The state’s film subsidy program cost taxpayers an estimated $44 million in tax credits in 2011, though it created the equivalent of more than 1,200 full-time jobs, according to the state’s latest annual report on the incentives.
In the report, the state Department of Revenue said most of the economic benefits went to Hollywood and other locales. Only 35 percent of the $176 million that production companies spent in Massachusetts in 2011 went to residents and companies in the state. The state recouped just 16 cents in new tax revenue for every $1 it gave up in subsidies in 2011, the most recent year with complete data.
The subsidies created the equivalent of less than 500 net new full-time jobs for Bay State residents in 2011. The Revenue Department calculated the program has cost an average of more than $128,000 for every local full-time job it created since its inception 2006 — nearly double what the jobs paid the workers in wages during that span.
“If you are seeing a cost per job that is greater than the salary of those jobs, that suggests there is a pretty serious problem with the tax break,” said Noah Berger, president of the Massachusetts Budget and Policy Center, a watchdog group.
The film subsidy program offers tax credits that reimburse production companies for up to 25 percent of the cost of filming in Massachusetts. It has become controversial over the years as supporters and opponents debate whether the economic benefits are worth the cost.
Created to attract film productions to the state, the subsidy program has done just that. The Department of Revenue estimated that the industry made 77 productions in Massachusetts in 2011. There were 13 feature films, 12 television series, 47 commercials, and five documentaries.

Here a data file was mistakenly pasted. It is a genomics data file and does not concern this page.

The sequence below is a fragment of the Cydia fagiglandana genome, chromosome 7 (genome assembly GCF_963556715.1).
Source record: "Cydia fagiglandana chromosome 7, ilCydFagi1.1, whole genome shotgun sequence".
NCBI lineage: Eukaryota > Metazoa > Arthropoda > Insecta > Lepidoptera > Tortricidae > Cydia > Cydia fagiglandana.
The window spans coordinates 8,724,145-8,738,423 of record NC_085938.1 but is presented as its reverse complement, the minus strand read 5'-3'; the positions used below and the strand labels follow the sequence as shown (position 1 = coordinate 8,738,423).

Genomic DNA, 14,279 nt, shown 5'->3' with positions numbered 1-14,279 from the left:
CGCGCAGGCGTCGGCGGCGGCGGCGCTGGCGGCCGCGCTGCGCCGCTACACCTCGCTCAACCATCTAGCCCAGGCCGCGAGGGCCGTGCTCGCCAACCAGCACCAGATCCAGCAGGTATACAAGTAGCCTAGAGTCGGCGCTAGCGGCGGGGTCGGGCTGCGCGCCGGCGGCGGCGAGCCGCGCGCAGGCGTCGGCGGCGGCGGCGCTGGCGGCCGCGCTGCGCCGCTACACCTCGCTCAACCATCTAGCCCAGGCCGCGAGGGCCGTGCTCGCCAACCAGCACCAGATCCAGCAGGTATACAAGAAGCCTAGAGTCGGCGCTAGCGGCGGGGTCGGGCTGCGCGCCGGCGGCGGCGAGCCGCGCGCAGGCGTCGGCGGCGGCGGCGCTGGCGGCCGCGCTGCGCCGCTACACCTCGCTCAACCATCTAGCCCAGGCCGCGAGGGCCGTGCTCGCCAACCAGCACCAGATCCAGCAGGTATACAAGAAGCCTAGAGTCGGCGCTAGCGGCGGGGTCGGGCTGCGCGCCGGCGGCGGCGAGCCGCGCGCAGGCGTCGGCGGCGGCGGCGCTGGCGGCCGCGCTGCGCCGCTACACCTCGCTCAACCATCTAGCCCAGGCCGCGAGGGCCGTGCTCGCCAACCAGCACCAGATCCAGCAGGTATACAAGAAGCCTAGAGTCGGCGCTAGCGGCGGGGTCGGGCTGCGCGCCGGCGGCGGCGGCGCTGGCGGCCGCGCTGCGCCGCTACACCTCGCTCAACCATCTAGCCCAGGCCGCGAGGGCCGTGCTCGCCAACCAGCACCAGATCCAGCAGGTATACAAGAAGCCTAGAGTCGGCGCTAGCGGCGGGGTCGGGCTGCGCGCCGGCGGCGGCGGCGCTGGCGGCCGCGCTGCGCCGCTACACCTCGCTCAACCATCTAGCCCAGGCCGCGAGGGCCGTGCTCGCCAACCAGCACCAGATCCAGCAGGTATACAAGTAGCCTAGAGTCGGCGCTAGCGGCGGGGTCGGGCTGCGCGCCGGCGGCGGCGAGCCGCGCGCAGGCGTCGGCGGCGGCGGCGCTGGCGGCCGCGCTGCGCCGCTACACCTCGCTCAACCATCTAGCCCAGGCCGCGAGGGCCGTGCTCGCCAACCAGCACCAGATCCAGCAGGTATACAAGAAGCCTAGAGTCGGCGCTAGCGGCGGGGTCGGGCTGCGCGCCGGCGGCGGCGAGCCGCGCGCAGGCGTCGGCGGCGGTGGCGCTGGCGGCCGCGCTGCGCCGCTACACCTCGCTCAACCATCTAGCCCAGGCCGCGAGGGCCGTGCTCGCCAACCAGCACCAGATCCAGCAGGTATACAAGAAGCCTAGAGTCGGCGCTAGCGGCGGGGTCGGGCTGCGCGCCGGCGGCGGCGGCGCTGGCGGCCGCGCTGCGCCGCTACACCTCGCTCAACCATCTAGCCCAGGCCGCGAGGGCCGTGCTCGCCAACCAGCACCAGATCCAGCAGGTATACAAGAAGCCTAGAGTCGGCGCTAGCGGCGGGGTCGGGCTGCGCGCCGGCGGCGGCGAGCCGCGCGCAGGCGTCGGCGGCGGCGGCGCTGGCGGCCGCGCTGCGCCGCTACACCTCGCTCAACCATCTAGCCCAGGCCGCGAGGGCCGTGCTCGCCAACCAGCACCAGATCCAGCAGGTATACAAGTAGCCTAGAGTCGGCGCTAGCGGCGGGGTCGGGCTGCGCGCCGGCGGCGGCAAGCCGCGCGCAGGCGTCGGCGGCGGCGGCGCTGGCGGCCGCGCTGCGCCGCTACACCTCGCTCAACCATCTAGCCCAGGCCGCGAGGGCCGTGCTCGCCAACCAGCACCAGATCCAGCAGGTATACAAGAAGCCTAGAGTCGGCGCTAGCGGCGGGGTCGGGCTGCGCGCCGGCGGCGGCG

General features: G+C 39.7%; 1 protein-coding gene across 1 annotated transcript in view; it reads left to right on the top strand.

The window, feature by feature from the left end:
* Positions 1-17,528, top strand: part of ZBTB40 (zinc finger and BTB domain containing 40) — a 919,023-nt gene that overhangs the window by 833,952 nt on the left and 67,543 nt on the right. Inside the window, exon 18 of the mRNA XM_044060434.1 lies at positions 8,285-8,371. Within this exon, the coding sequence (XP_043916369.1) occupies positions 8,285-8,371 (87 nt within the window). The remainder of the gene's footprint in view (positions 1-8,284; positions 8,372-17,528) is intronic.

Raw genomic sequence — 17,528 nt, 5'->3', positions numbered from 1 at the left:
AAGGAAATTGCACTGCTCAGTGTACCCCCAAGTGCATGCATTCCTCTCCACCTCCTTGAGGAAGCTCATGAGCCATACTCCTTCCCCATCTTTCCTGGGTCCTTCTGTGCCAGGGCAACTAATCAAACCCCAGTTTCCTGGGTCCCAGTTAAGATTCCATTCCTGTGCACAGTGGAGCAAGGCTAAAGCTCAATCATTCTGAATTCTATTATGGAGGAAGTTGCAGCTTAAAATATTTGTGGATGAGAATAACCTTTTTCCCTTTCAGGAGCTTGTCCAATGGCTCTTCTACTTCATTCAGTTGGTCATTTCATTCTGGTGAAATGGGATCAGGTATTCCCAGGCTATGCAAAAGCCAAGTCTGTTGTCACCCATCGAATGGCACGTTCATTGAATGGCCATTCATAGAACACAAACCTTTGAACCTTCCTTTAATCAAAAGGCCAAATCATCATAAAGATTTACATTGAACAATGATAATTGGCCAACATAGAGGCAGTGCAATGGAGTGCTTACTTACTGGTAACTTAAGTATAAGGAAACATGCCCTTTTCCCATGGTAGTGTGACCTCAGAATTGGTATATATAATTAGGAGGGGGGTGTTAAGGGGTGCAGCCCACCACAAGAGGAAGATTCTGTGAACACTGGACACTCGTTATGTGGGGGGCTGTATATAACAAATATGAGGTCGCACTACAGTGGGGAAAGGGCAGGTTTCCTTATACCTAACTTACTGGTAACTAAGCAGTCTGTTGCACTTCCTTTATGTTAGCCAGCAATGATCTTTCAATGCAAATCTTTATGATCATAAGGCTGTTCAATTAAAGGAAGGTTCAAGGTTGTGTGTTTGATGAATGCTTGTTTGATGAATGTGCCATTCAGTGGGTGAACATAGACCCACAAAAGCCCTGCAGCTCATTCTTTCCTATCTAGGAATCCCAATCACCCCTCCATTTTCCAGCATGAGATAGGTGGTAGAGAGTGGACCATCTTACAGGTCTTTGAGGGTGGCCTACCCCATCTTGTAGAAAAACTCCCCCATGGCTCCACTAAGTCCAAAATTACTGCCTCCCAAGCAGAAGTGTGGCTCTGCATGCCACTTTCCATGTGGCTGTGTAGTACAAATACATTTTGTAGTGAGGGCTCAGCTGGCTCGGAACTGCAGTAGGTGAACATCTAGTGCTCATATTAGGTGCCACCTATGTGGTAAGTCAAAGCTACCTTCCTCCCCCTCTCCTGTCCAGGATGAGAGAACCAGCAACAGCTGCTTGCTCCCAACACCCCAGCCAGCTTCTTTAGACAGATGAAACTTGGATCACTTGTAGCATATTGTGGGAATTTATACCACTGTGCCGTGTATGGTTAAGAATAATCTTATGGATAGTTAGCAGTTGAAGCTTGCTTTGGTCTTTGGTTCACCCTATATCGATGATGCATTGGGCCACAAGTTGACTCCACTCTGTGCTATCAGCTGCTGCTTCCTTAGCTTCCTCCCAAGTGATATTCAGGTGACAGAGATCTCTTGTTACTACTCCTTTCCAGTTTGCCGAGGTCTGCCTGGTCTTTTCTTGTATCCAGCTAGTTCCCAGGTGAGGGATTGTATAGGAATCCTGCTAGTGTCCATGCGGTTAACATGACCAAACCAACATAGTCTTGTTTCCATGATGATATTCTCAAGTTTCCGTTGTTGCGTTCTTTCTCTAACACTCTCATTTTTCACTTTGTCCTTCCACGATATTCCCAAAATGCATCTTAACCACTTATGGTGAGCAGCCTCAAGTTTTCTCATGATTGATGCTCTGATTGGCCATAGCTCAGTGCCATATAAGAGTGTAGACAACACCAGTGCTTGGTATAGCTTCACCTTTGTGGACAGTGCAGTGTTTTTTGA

Last year’s figures are incomplete, but the Revenue Department estimated there were 61 projects in the works that were likely to generate $313 million in spending, and cost the state $78.2 million in lost tax revenue, substantially more than the 2011 tally.
Film industry advocates say the revenue agency’s analysis fails to take into account the full economic activity created by the local productions, including the potential boost to tourism by showcasing the state.
Movie companies also insist that the productions have created thousands of part-time jobs in the state and helped countless businesses, such as restaurants and hotels.
“The incentive is working,” said Chris O’Donnell, business manager for the International Alliance of Theatrical Stage Employees, Local 481, in Woburn. It has 900 members who typically work behind the scenes on productions, triple what it had before the incentives were put in place.
Roughly 40 states offer some type of incentive program for the film industry. As in Massachusetts, the incentives have been controversial elsewhere. Many economists and watchdog groups have long argued that the incentives are too expensive and do not pay for themselves.
Lisa Strout, director of the Massachusetts Film Office, said there are several projects underway in Massachusetts, including two that moved here after Pennsylvania capped its film subsidies.
Governor Deval Patrick recently proposed capping Massachusetts’ subsidies at $40 million a year, and state Representative Tackey Chan, Democrat of Quincy, recently proposed slashing the size of the tax credit by 40 percent for companies that do not spend at least half of their payroll on Massachusetts residents.
Both proposals are likely to face opposition in the Legislature.
Separately, the Massachusetts Production Coalition, which represents the movie industry, plans to hold an expo to promote the state’s film industry at WGBH (itself a major recipient of the state subsidies) in Boston on Saturday. More than 50 exhibitors are expected to attend.Todd Wallack can be reached at email@example.com. Follow him on Twitter @twallack.